It’s a gripping, and deeply sorrowful tale about love and motherhood set in slavery riddled America. The sorrow felt by both mother and child is intensely palpable that you almost feel weighted down with it, and so intensely haunting that it stays in your mind for day. It’s a ghost story that’s also a tragic love story.
5) Carmilla by Joseph Sheridan Le Fanu
“You must come with me, loving me, to death; or else hate me, and still come with me, and hating me through death and after. There is no such word as indifference in my apathetic nature.”
Did you know that before Stoker’s Dracula there was Carmilla?
In this deliciously gothic little number, young Laura and her father find a broken carriage in the middle of the woods, and an abandoned young girl within it. They take her into their home, care for her, and soon, the two girls become close friends, especially after discovering that they recognise one another from dreams they’ve had in the past.
Soon strange things start to happen each night, with increasing deaths around the neighbourhood, and it quickly becomes apparent that Carmilla isn’t as innocent as she seems.
The story nails atmosphere: deserted, grand house, surrounded by expansive woods, cloaked by dark nights, with darker subtext. It’s said to be the inspiration for the countless lesbian vampire narratives that followed, and it’s the perfect story for a scary night in.
6) Wuthering Heights by Emily Bronte
You said I killed you–haunt me then. The murdered do haunt their murderers. I believe–I know that ghosts have wandered the earth. Be with me always–take any form–drive me mad.
Everyone’s heard of this one. And when else is Cathy and Heathcliff’s extraterrestrial wailing, and tragic ghostly pining going to be bearable if not around Halloween? Even desired, perhaps? I’m not exactly Cathy and Heathcliff’s no. 1 fan, but I have to admit, with the dark moors, with the eerie atmosphere, howling winds, and towering Gothic battlements, the thrills are a dozen a minute. (And yes, it was absolutely necessary to choose the corniest looking cover for this one.)
7) In Cold Blood by Truman Capote
“Imagination, of course, can open any door – turn the key and let terror walk right in.”
One day in November, 1959 two ex-convicts murdered a family of four in their beds. They had no past involvement with the family, and the senselessness and intensity of the crime caused immense speculation at the time. No doubt, it was what compelled Capote to write the novel. It is also the reason why it’s still stuck in my mind since I read it several years ago.
It is categorized as non-fiction, but be warned, Capote’s depiction of certain events do involve some alterations. Despite that, Capote takes you on a riveting exploration of what does, and doesn’t, entail humanity.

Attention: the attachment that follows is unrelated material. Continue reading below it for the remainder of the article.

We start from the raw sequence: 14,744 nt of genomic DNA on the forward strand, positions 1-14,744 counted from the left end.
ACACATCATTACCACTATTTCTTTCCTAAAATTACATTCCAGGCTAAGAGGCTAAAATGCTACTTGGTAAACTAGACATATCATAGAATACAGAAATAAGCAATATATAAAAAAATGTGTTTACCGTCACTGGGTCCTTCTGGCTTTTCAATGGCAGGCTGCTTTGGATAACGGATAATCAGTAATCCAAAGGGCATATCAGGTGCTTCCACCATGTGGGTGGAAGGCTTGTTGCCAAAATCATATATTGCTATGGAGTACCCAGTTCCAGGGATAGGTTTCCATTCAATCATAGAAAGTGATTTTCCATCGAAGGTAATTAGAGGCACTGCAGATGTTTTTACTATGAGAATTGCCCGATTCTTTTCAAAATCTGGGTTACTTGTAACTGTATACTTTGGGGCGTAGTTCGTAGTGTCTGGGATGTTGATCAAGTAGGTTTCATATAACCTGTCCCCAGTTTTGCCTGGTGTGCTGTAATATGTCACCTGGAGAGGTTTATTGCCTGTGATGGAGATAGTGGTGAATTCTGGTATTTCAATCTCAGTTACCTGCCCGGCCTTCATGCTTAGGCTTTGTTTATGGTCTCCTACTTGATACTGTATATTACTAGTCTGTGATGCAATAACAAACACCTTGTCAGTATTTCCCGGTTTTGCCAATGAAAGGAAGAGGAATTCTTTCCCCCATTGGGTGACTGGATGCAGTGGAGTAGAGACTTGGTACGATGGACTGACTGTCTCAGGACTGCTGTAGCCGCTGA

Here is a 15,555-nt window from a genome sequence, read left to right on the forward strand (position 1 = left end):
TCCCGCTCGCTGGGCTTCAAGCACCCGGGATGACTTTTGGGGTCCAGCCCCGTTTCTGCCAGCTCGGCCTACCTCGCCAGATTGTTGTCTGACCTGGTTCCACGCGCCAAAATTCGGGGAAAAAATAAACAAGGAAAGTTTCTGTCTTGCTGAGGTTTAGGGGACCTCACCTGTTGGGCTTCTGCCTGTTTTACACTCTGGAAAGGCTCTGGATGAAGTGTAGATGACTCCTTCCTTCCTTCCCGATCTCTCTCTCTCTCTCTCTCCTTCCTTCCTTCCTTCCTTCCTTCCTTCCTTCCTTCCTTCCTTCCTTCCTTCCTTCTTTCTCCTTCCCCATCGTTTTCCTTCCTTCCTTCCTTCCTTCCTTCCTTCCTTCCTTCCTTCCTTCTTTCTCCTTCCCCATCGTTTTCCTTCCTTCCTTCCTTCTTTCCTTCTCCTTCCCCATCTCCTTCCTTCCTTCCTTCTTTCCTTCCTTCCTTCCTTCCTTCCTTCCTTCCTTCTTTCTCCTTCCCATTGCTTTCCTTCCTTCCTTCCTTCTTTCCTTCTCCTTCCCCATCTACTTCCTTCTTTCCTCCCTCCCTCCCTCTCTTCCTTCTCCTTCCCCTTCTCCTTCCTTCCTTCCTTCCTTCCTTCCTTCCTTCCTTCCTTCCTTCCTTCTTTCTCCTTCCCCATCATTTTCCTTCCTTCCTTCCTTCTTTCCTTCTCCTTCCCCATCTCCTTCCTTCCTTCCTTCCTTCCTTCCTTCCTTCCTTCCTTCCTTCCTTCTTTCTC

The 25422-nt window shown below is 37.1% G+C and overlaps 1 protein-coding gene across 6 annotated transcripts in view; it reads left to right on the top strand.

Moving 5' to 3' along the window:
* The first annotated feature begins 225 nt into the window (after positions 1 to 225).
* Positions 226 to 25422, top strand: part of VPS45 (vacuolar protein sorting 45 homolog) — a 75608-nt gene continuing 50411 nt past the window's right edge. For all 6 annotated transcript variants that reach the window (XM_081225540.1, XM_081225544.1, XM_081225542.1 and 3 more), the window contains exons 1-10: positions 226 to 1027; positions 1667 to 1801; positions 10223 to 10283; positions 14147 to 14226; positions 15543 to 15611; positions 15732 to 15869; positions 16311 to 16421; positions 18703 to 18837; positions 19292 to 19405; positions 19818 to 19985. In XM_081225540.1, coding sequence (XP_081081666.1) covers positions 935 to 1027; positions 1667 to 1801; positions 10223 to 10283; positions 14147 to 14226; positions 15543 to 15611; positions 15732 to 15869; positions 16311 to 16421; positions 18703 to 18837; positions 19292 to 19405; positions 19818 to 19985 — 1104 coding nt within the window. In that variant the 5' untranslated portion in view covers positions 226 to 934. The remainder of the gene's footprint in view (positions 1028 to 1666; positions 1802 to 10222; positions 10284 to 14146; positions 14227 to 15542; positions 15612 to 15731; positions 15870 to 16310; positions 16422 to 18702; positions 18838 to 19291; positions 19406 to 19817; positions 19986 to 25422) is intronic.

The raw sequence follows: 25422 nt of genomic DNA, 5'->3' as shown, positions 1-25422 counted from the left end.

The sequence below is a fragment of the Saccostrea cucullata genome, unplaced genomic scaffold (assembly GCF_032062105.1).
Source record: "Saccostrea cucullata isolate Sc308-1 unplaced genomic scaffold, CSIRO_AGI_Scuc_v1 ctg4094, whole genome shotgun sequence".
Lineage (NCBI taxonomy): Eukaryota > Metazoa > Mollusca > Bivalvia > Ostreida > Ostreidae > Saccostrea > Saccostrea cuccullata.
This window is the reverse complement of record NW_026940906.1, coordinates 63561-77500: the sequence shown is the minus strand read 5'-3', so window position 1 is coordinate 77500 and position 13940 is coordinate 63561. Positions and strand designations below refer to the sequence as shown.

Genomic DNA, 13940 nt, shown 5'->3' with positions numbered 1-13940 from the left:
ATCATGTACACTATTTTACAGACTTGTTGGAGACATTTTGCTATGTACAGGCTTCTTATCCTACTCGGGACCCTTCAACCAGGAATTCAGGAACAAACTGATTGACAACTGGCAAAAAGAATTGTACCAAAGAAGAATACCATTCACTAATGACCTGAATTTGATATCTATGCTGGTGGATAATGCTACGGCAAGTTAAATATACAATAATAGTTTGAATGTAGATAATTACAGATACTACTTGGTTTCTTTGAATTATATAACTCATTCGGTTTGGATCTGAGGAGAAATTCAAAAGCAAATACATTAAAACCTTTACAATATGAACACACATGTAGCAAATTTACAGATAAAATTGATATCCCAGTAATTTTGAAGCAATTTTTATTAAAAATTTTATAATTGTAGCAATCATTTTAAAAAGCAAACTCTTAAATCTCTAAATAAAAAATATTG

8) Edgar Allan Poe’s short stories
The Casque of Amontillado
“I continued, as was my wont, to smile in his face, and he did not perceive that my smile now was at the thought of his immolation.” –The Casque of Amontillado
Ghost stories are much more fun when they’re actually fictional, so let’s move onto the godfather of this genre. Poe’s stories are vivid, gruesome and unique; sometimes fantastical, sometimes situated in the mundane, but always unsettling. They all make for riveting reads, though my personal favourites include The Casque of Amontillado, The Tell-Tale Heart, and The Black Cat.
9) Sir Arthur Conan Doyle’s short stories
“And then I heard him fall . . . with a sound like the ripping of sacking. His screams grew fainter until they were lost in the worrying snarl. And then, after I thought that he was dead, I saw, as in a nightmare, a blinded, tattered, blood-soaked figure running wildly across the room.” – The Brazilian Cat
You may know Doyle as the beleaguered creator of Sherlock Holmes, but did you know he also wrote ghost stories? He was very interested in the supernatural (especially from a scientific point of view), and he wrote some ghost stories creepy enough to rival Poe’s. His collection called Tales of Unease is perfect for a night of scares.
10) Carrie by Stephen King
“People don’t get better, they just get smarter. When you get smarter you don’t stop pulling the wings off flies, you just think of better reasons for doing it.”
I couldn’t leave Carrie out. She’s a cult classic. While the blood-soaked Carrie wreaking havoc on her town is iconic, it is her extremist Christian mother, and bloodthirsty classmates that I found the scariest. It’s weirdly satisfying when Carrie goes on her rampage at the end, and exactly the kind of total and utterly rage-fuelled destruction that makes the perfect hair-raising read.